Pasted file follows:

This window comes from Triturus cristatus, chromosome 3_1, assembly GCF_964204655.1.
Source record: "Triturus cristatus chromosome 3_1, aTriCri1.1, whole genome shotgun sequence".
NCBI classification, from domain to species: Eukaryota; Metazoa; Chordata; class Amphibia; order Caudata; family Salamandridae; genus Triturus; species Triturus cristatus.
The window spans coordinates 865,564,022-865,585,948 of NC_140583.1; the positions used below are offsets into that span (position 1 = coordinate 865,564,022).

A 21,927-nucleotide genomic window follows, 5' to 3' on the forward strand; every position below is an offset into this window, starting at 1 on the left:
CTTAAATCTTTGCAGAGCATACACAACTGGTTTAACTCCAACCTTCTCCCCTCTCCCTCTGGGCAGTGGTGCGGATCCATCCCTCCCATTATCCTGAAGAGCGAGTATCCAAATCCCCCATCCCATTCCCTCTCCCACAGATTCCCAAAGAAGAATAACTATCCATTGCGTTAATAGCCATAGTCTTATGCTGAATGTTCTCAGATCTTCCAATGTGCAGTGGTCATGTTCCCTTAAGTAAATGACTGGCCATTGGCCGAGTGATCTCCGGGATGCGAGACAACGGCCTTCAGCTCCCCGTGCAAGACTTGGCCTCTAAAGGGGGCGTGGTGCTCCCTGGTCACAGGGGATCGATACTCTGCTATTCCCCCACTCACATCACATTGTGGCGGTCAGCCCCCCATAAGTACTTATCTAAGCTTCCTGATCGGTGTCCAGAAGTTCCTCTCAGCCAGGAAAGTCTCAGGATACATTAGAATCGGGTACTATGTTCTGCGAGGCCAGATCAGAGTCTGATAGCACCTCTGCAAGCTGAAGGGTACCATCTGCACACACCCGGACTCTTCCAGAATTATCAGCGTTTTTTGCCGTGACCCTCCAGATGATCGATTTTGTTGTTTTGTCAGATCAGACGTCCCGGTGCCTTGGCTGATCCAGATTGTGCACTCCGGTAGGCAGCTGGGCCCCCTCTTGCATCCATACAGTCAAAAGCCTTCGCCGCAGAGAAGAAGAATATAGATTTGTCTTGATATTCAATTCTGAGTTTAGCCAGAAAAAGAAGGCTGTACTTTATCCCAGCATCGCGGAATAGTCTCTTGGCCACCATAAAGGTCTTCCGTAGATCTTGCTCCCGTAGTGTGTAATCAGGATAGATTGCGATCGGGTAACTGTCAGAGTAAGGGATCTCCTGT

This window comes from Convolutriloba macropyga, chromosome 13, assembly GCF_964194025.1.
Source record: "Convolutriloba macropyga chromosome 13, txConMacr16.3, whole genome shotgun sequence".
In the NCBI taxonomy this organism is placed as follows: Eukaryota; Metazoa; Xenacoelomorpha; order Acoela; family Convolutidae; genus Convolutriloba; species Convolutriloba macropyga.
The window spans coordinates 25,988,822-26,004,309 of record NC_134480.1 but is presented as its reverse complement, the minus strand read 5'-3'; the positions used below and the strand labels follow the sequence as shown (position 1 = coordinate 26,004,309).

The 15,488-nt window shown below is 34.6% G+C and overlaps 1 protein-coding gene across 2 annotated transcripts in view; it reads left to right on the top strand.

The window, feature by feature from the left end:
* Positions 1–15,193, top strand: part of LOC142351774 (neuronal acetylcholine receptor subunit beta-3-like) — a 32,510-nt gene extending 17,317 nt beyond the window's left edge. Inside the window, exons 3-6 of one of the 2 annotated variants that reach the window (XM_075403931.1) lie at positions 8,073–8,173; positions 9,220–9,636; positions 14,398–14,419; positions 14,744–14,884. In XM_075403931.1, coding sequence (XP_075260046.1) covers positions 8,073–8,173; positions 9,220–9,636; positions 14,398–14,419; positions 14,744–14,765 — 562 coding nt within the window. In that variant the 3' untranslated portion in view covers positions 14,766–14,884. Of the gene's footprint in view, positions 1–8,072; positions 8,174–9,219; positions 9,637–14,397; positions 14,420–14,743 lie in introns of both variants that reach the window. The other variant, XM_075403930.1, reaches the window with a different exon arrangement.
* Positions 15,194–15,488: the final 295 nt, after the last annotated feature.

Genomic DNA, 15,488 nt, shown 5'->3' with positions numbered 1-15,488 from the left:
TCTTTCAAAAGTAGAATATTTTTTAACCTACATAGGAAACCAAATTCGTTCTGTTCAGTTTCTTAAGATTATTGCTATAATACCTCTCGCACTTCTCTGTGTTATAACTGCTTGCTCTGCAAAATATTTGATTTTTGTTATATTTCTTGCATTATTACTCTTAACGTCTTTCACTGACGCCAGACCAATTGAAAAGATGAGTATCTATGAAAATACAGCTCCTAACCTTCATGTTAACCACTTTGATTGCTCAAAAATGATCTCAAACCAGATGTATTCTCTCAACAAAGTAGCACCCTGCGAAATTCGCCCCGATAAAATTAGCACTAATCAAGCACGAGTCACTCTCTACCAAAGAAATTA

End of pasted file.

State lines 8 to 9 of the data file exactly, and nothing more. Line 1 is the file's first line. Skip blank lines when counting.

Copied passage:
Source record: "Convolutriloba macropyga chromosome 13, txConMacr16.3, whole genome shotgun sequence".
In the NCBI taxonomy this organism is placed as follows: Eukaryota; Metazoa; Xenacoelomorpha; order Acoela; family Convolutidae; genus Convolutriloba; species Convolutriloba macropyga.